If the Government wants to do something about clusters, they need to be much more targeted. And there should be local guarantees of protected, minimum access to community pharmacies.
The new Minister does have a chance to think again and listen afresh to concerns. The Government is still in private consultation with the Pharmaceutical Services Negotiating Committee and there is still time to drop this cut before it is too late.
All new Ministers like an early win.They like to hit the ground running, grab a few good headlines and make a name for themselves. People here in Yorkshire may have not heard of David Mowat. Yet. But if he proves to be a good listener and has the courage to change the Government’s plans to cut community pharmacies, we may well be seeing a lot more of him.
The following piece by Michael was published in the Yorkshire Post on 5 August 2016: Much of the focus on Theresa May’s first reshuffle as Prime Minister was understandably...
The following column appeared in the Barnsley Chronicle published 5 August:
One of the best things I’ve done recently was to visit the beautiful Broomhill Flash, in the Dearne Valley, to open a brand new two-storey hide for the Garganey Trust.
The Trust is a local charity that was formed 18 years ago, to ensure the conservation of local wildlife and to enable people to enjoy and learn from local natural heritage.
Four years ago, the Trust came up with a proposal for a new two-storey hide to replace the original hide at Broomhill Flash. After years of hard work and fundraising, it’s now open.
The Trust’s inspiring Chairman, Jeff Lunn, described Broomhill Flash as one of a “string of pearls” along the Dearne Valley between Barnsley and Doncaster. And he’s not wrong.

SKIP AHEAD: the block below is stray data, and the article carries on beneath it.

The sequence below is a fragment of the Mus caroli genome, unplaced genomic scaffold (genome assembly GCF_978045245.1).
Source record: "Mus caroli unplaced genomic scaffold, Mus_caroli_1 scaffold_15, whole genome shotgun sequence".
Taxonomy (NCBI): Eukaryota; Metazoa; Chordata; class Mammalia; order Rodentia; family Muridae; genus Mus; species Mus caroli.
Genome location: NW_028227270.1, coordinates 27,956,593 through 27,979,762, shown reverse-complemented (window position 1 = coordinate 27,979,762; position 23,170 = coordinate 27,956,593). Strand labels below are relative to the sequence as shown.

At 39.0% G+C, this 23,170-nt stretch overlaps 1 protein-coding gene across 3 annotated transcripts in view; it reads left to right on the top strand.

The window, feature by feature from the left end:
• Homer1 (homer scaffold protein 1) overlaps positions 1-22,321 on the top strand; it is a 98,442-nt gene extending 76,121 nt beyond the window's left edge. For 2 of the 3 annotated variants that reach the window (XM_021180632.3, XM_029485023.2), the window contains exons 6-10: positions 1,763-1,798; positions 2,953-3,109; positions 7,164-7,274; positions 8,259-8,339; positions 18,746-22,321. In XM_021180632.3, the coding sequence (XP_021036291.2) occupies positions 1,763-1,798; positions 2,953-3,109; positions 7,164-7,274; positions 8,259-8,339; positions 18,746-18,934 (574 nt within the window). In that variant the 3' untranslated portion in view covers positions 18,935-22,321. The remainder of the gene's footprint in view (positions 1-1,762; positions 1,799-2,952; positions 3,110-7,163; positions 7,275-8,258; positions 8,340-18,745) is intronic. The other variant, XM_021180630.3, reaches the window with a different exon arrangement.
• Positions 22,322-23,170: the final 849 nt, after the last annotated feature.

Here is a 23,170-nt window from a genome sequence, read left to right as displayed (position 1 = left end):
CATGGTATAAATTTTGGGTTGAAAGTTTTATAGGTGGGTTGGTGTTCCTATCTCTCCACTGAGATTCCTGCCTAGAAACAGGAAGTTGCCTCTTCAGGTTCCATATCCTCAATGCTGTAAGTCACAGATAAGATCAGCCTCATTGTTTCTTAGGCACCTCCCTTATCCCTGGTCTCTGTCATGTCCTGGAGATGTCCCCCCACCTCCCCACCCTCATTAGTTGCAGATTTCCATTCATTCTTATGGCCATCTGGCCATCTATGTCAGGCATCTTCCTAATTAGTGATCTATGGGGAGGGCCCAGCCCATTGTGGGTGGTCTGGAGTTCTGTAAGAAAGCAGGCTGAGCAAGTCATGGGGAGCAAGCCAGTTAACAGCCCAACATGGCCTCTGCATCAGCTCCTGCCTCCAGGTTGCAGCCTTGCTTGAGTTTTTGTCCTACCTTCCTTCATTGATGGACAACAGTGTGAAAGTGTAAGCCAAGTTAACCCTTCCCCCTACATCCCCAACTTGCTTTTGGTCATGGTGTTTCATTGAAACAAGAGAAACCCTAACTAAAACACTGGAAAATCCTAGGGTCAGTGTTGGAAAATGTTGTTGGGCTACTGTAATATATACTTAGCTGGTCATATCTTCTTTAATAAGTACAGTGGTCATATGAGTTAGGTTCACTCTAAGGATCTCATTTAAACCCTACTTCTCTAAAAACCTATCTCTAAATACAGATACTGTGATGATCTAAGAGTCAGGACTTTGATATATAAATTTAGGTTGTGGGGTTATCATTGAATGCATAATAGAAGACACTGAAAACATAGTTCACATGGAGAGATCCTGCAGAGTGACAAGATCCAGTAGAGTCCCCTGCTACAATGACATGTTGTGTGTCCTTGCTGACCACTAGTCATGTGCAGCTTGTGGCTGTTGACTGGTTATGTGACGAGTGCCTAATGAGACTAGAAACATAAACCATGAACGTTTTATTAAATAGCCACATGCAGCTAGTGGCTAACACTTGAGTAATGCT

The new hide is a brilliant facility which offers amazing panoramic views in a warm, spacious environment.
The Garganey Trust worked with a range of partners including GFB & Salt Architects, Greenbank, the Environment Agency, RSPB, Dearne Nature Improvement Area, Barnsley Council, Dearne Valley landscape Partnership, Natural England, private donors and friends and amazing supporters of the Trust to build this new hide.
Over the years the Garganey Trust has had some great success at the reserves it maintains. You probably didn’t know that over the past 13 years, 24 species of ducks, geese and waders have made 3,430 nesting attempts in the nature reserves the Trust manages!
The Trust has also transformed Clegg’s Meadow, to the west side of Broomhill Flash, into a hay-meadow which houses an abundance of grasses and flowers.
Work like this is crucial because wildlife is still in steep decline across the country. We have seen a 97 per cent decline in the population of species like the turtle dove nationally.
Organisations like the Garganey Trust also help children learn from a young age about the need to protect and enjoy our countryside and wildlife.
The hide is open from dawn till dusk. If you get chance this summer, pop along.
The following column appeared in the Barnsley Chronicle published 5 August: One of the best things I’ve done recently was to visit the beautiful Broomhill Flash, in the Dearne Valley,...
The following piece by Michael was published in the Mail on Sunday on 24 July 2016.
Gordon Brown’s failure to call an early General Election back in 2007, when he was riding high after a buoyant start to his premiership, was arguably the biggest political blunder in living memory. The same dilemma faces new PM Theresa May.
With a Commons majority of just 12 MPs, May’s brutal reshuffle – when she culled the ministerial allies of David Cameron and crushed the ambitions of other Tory ‘modernisers’ – has increased her fragility when it comes to potential backbench rebellions.